Posterior facet syndrome is a lower back condition that is characterized by back pain, with or without local tenderness. The pain from posterior facet syndrome can cause sciatic like pain, which can radiate from the back, down to the buttocks and into the thighs. This pain is often caused by inflammatory reaction as a result of irritation in the synovial lining of the facet joints (the union of bony projections of two vertebrae, which allow the spinal column to bend forward and backward.)
Posterior facet syndrome can occur in people with scoliosis and joint instability. However, it is most commonly observed in individuals who have some abnormal stress on the facet joints caused by degenerative disc disease (also known as DDD or disc degeneration). Radiologically, posterior facet syndrome is classified as facet imbrication.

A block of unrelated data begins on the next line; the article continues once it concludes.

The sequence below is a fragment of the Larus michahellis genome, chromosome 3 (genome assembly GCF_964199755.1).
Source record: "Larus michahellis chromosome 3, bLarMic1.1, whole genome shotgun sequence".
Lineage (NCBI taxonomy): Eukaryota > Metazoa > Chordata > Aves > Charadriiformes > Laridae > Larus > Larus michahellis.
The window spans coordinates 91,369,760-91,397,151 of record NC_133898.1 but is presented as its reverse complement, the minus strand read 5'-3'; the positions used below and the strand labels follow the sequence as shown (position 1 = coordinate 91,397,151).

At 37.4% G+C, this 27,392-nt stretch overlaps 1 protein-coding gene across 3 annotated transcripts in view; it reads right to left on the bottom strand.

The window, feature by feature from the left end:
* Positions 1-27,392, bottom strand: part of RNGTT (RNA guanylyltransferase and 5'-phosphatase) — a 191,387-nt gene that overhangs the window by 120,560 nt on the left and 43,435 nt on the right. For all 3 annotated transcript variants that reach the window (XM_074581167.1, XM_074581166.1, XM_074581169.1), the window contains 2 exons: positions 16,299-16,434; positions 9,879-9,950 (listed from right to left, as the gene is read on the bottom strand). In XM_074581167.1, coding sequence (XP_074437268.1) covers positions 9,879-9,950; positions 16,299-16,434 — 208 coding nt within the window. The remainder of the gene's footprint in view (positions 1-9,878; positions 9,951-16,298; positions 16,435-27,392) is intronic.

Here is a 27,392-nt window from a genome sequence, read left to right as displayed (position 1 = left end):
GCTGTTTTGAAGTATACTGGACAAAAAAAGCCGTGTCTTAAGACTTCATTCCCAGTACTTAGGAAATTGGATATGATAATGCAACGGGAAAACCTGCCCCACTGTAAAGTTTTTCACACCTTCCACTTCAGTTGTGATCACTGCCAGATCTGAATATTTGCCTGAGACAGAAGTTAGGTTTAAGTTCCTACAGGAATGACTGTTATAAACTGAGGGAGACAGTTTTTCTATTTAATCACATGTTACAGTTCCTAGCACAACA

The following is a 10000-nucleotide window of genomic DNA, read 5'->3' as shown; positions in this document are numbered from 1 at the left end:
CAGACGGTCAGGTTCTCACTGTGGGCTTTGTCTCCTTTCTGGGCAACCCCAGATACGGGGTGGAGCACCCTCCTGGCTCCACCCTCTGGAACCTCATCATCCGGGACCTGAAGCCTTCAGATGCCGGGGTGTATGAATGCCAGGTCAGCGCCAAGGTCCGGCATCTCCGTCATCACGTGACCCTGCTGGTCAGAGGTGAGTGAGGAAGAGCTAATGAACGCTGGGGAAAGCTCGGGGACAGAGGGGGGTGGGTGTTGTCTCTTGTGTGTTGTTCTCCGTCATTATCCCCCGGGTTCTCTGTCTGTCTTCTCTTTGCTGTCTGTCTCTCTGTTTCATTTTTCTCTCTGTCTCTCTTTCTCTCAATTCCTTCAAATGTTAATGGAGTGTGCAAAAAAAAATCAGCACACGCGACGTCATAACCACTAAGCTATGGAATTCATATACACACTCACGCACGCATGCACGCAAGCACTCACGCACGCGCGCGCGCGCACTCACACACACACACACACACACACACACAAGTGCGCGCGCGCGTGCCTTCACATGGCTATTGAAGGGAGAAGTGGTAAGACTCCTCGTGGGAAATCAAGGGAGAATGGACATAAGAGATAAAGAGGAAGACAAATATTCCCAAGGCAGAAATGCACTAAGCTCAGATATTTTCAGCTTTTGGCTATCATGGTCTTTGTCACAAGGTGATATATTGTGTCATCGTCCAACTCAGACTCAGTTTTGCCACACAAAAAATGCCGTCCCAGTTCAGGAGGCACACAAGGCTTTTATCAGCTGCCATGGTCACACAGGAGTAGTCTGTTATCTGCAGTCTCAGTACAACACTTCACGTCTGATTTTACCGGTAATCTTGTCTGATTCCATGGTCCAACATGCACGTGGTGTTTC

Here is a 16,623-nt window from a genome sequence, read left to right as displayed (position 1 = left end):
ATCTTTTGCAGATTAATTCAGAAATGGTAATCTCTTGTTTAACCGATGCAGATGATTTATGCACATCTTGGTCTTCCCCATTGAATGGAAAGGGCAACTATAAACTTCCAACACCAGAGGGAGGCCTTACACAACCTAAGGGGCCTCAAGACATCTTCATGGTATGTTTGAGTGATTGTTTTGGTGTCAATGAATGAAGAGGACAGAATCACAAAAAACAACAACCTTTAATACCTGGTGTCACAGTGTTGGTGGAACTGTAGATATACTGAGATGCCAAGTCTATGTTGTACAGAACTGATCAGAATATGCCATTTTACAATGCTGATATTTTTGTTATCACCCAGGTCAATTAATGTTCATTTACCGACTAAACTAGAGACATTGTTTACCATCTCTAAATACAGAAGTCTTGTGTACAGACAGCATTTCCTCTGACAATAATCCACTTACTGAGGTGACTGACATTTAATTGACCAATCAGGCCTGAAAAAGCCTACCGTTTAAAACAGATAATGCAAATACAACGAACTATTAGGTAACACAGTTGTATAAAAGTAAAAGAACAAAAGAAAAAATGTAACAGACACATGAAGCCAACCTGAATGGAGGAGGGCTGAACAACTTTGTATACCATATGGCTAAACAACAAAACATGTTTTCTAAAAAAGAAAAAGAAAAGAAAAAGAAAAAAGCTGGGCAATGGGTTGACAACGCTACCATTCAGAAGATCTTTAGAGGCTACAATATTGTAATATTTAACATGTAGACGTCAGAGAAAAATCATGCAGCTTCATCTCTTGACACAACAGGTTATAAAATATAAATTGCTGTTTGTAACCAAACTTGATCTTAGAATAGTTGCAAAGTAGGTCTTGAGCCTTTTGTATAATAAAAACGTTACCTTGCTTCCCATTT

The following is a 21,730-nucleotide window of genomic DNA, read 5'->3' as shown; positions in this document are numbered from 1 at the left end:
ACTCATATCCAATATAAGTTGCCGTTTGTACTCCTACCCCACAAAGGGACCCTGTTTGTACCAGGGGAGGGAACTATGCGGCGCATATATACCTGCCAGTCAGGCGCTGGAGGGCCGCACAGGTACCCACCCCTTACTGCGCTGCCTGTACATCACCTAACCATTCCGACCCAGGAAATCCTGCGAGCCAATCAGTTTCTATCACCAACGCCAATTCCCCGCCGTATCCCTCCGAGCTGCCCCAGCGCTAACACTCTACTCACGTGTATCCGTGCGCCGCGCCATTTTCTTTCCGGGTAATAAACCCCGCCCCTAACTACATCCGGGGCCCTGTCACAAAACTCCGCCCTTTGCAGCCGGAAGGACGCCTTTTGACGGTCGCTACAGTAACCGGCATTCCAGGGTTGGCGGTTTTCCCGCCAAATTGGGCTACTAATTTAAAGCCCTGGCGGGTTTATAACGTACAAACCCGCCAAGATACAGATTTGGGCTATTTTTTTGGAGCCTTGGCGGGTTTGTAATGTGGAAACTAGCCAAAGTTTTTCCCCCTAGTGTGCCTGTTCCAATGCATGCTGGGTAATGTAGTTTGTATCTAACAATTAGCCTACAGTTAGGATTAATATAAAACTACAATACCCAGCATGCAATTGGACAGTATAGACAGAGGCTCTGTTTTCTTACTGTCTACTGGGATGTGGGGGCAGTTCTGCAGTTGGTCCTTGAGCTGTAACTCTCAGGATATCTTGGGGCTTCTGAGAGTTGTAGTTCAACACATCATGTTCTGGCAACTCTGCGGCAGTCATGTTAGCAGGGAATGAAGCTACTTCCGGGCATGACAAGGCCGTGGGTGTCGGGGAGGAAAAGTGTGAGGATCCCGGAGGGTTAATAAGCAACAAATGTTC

Posterior facet imbrication is often the cause of foraminal stenosis (narrowing in the size of vertebral holes where spinal nerves exit). Foraminal stenosis causes nerve root irritation and eventual pain. For a detailed description of a facet joint or degenerative disc disease please refer to the appropriate sections of our site.